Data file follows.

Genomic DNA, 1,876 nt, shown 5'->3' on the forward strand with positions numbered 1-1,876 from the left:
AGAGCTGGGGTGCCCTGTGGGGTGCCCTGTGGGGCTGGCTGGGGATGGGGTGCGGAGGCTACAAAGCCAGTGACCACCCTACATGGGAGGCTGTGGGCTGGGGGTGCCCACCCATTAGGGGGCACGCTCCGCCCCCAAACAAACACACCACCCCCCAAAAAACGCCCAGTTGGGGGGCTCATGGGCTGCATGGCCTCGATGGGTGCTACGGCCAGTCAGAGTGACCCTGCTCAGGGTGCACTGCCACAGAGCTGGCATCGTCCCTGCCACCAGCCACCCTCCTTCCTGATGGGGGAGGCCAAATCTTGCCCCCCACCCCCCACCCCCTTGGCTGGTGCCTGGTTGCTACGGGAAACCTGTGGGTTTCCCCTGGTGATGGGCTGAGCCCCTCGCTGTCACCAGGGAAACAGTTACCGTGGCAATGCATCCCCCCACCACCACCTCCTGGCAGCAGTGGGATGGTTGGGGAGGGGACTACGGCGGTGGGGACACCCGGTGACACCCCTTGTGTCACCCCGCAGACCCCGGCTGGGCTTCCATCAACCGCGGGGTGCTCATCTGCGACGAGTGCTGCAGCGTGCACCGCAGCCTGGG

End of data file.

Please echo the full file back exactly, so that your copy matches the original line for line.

Genomic DNA, 1,876 nt, shown 5'->3' on the forward strand with positions numbered 1-1,876 from the left:
AGAGCTGGGGTGCCCTGTGGGGTGCCCTGTGGGGCTGGCTGGGGATGGGGTGCGGAGGCTACAAAGCCAGTGACCACCCTACATGGGAGGCTGTGGGCTGGGGGTGCCCACCCATTAGGGGGCACGCTCCGCCCCCAAACAAACACACCACCCCCCAAAAAACGCCCAGTTGGGGGGCTCATGGGCTGCATGGCCTCGATGGGTGCTACGGCCAGTCAGAGTGACCCTGCTCAGGGTGCACTGCCACAGAGCTGGCATCGTCCCTGCCACCAGCCACCCTCCTTCCTGATGGGGGAGGCCAAATCTTGCCCCCCACCCCCCACCCCCTTGGCTGGTGCCTGGTTGCTACGGGAAACCTGTGGGTTTCCCCTGGTGATGGGCTGAGCCCCTCGCTGTCACCAGGGAAACAGTTACCGTGGCAATGCATCCCCCCACCACCACCTCCTGGCAGCAGTGGGATGGTTGGGGAGGGGACTACGGCGGTGGGGACACCCGGTGACACCCCTTGTGTCACCCCGCAGACCCCGGCTGGGCTTCCATCAACCGCGGGGTGCTCATCTGCGACGAGTGCTGCAGCGTGCACCGCAGCCTGGG